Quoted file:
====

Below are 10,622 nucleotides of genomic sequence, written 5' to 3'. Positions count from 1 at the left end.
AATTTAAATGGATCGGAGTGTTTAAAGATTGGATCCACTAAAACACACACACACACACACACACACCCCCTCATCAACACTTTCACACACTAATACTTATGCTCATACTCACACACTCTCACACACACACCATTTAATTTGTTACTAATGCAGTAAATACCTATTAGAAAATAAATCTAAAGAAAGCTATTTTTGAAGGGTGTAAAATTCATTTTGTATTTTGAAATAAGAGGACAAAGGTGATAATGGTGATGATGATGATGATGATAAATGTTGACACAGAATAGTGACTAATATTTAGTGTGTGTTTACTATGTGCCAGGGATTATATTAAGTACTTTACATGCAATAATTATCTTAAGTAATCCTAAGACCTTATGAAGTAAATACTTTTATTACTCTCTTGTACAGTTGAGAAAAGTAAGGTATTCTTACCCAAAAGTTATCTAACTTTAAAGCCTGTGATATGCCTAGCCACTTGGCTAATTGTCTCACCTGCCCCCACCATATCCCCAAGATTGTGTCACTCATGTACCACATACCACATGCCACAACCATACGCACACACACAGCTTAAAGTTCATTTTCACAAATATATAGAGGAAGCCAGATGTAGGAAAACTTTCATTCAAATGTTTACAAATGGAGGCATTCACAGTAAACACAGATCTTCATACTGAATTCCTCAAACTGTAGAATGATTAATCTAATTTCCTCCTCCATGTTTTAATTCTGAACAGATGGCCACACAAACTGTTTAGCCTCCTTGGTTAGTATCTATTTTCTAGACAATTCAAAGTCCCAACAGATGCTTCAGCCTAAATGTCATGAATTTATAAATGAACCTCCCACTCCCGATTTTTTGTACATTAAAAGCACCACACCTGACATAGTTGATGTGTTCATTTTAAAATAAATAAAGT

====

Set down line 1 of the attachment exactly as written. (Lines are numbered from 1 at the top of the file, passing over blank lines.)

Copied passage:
Below are 10,622 nucleotides of genomic sequence, written 5' to 3'. Positions count from 1 at the left end.